Seal of Maryland

The Great Seal of the State of Maryland. The seal is a shield being held by plowman and a fisherman.…

"How the Daughters of Maryland received the Sons of the North as they marched against the Confederate invaders- scene on the march."— Frank Leslie, 1896

Daughters of Maryland

"How the Daughters of Maryland received the Sons of the North as they marched against the Confederate…

"The invasion of Maryland- citizens of Baltimore barricading the streets, Monday evening, June 29th, 1863."— Frank Leslie, 1896

Invasion of Maryland

"The invasion of Maryland- citizens of Baltimore barricading the streets, Monday evening, June 29th,…

"The invasion of Maryland- General Kilpatrick repulsing the Confederate Stuart at Boonsborough, July 8th, 1863. The Civil War showed many affairs quite confusing old ideas. We had colonels commanding fleets and marines serving ashore, mounted infantry and dismounted cavalry. On the 8th of July, 1863, General Kilpatrick, who was endeavoring to cut off the Confederate trains from Gettysburg, was attacked by Stuart, and both these fine cavalry officers fought with their men dismounted, Kilpatrick repulsing his antagonist and subsequently capturing a large number of prisoners and wagons."— Frank Leslie, 1896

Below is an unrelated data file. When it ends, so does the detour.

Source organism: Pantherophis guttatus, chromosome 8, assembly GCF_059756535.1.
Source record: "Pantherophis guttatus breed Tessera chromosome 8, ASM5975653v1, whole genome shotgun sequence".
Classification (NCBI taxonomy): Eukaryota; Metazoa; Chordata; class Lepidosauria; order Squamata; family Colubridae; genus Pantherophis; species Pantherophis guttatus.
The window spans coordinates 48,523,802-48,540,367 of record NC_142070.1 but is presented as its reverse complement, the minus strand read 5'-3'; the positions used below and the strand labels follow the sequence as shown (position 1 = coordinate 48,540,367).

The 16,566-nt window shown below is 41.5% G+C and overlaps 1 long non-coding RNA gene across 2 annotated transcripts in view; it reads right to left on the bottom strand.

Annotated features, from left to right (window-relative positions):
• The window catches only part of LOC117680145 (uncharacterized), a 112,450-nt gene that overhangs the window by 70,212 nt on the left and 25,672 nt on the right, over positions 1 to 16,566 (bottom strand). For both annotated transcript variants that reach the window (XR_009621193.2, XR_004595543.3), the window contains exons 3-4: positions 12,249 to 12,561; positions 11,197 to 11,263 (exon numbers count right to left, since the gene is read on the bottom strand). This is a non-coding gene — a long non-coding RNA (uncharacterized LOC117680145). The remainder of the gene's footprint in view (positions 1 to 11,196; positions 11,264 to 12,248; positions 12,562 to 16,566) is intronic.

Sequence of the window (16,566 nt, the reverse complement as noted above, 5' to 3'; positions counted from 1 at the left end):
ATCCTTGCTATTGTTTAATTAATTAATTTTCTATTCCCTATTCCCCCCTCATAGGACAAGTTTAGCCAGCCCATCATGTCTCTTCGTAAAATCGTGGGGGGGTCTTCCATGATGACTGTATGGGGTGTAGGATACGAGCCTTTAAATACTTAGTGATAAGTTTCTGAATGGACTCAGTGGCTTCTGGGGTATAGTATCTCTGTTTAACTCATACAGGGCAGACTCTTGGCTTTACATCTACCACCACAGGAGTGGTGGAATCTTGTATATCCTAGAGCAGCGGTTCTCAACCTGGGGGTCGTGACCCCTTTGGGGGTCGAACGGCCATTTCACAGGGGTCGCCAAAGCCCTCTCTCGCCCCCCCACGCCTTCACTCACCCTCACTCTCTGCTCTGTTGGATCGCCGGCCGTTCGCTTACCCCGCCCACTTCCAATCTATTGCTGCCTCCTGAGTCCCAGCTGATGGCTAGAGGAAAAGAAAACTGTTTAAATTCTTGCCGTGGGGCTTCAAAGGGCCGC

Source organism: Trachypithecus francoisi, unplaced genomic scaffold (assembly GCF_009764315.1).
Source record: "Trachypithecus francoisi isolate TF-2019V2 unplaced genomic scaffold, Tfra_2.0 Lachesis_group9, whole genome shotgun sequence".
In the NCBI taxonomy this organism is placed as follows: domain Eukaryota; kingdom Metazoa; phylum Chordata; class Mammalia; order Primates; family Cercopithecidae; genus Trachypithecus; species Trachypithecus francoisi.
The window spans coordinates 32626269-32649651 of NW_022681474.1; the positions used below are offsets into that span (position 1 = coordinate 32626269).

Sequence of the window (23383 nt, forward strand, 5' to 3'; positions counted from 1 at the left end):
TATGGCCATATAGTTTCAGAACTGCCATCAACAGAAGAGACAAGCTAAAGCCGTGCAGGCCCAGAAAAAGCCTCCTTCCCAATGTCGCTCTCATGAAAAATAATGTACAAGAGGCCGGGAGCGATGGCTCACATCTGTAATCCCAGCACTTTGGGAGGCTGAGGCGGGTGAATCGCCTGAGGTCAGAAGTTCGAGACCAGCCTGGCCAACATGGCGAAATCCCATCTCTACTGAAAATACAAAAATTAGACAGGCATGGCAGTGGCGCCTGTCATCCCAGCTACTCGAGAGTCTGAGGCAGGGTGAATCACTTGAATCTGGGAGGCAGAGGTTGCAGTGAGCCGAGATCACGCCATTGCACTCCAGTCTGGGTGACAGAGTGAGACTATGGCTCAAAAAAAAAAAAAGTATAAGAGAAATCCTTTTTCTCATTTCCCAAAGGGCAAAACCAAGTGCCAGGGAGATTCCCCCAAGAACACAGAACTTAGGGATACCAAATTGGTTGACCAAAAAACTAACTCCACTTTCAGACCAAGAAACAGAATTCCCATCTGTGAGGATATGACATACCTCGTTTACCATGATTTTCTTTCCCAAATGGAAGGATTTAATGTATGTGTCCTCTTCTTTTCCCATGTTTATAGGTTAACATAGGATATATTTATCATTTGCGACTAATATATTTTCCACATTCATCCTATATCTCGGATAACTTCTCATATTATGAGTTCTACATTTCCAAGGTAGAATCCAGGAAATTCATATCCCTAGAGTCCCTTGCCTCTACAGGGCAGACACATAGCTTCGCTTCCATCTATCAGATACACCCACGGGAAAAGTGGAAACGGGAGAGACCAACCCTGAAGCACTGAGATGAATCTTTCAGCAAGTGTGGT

Invasion of Maryland

"The invasion of Maryland- General Kilpatrick repulsing the Confederate Stuart at Boonsborough, July…

The seal of colonial Maryland, a British colony in 1632.

Seal of Maryland

The seal of colonial Maryland, a British colony in 1632.

Commodore Charles Morris, USN (1784 – 1856) was a U.S. naval administrator and officer whose service extended through the first half of the 19th century.

Charles Morris's Monument

Commodore Charles Morris, USN (1784 – 1856) was a U.S. naval administrator and officer whose service…